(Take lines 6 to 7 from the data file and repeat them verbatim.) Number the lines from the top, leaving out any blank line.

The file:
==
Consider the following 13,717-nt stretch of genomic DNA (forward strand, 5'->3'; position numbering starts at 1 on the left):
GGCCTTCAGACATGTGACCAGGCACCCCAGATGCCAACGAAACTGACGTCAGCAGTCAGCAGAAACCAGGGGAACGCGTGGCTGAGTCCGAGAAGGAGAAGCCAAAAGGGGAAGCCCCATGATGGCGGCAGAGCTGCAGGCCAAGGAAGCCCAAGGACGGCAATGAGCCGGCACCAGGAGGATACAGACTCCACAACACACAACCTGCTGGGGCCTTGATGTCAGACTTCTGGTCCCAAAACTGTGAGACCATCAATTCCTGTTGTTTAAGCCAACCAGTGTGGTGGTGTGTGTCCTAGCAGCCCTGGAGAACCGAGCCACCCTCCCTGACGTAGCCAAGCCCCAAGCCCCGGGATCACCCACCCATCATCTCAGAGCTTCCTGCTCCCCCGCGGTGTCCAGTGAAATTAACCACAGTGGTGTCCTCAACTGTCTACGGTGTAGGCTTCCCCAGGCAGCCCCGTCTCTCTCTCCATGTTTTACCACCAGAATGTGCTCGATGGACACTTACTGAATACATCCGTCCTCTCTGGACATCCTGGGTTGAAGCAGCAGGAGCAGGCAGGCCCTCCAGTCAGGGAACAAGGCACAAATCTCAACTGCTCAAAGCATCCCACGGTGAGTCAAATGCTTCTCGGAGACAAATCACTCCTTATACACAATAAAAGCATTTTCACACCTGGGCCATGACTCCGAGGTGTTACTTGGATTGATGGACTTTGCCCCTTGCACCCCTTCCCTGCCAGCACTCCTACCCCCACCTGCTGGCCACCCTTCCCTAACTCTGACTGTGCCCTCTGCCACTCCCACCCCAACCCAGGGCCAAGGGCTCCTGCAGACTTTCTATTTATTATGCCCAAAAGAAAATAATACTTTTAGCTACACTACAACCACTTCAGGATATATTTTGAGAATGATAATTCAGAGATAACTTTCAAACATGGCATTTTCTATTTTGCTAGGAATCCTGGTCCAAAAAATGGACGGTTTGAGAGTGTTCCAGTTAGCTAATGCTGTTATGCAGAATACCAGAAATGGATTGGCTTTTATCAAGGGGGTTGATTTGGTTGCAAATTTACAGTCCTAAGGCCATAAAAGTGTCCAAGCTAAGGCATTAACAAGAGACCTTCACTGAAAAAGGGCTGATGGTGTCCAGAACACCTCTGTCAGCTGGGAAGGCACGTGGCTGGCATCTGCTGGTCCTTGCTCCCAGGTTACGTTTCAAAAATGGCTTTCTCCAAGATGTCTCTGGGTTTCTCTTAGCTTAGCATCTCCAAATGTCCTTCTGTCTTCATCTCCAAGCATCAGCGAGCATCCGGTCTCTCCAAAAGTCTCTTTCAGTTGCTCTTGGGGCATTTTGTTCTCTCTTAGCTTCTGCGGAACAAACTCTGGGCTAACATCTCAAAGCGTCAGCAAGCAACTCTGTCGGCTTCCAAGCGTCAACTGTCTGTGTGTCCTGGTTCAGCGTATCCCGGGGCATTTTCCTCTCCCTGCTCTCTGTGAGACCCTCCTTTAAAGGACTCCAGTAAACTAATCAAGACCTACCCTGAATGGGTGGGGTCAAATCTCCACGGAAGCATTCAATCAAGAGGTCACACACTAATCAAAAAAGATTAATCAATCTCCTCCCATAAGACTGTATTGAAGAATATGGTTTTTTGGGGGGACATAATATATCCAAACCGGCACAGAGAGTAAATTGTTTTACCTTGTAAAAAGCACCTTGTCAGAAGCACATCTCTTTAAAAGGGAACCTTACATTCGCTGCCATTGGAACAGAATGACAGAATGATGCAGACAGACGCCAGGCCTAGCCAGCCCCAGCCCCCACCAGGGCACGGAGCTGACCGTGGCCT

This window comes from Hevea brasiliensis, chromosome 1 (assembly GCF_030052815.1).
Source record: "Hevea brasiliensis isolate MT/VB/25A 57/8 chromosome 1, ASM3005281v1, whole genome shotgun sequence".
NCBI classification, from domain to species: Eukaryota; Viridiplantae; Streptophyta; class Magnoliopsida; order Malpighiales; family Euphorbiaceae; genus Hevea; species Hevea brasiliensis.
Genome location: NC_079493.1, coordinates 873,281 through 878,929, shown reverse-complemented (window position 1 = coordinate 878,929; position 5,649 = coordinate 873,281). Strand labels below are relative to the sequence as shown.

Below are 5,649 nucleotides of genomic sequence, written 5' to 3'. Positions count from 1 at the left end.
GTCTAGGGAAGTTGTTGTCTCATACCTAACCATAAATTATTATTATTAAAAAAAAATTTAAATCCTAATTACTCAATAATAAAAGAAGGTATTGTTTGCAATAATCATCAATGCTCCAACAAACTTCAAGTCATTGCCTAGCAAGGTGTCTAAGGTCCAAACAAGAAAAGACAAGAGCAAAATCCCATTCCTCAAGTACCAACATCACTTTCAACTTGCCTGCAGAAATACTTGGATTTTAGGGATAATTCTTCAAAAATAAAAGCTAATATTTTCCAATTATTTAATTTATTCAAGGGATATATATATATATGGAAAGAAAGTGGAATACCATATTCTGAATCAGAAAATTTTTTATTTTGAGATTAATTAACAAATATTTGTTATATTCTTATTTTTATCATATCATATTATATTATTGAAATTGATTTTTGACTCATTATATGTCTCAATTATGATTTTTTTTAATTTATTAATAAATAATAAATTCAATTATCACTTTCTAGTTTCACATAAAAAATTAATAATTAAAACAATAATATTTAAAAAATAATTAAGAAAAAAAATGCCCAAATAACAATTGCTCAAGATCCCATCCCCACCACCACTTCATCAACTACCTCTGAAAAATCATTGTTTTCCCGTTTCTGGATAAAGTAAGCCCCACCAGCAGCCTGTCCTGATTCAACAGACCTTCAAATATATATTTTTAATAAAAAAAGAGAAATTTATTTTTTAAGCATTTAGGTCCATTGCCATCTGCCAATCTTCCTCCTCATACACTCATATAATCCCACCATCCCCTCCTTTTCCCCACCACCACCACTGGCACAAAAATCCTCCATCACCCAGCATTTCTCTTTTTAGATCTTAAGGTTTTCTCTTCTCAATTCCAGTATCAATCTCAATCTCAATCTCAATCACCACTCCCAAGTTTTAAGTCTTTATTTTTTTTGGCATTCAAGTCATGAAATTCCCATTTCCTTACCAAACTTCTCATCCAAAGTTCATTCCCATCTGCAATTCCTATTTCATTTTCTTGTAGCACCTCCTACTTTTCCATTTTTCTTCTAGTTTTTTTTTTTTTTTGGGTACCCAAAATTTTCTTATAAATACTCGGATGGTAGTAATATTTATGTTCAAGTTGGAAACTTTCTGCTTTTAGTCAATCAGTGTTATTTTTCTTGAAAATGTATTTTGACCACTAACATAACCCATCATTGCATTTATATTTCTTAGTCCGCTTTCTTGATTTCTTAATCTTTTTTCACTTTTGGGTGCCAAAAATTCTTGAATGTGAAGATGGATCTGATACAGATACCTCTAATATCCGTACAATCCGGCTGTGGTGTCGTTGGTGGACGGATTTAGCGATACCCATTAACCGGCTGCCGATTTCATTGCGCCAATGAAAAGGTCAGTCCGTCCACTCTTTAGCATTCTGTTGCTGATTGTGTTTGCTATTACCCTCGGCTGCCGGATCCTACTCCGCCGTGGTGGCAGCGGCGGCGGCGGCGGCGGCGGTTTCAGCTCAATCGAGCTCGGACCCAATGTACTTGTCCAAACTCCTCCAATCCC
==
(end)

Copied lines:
Genome location: NC_079493.1, coordinates 873,281 through 878,929, shown reverse-complemented (window position 1 = coordinate 878,929; position 5,649 = coordinate 873,281). Strand labels below are relative to the sequence as shown.

Below are 5,649 nucleotides of genomic sequence, written 5' to 3'. Positions count from 1 at the left end.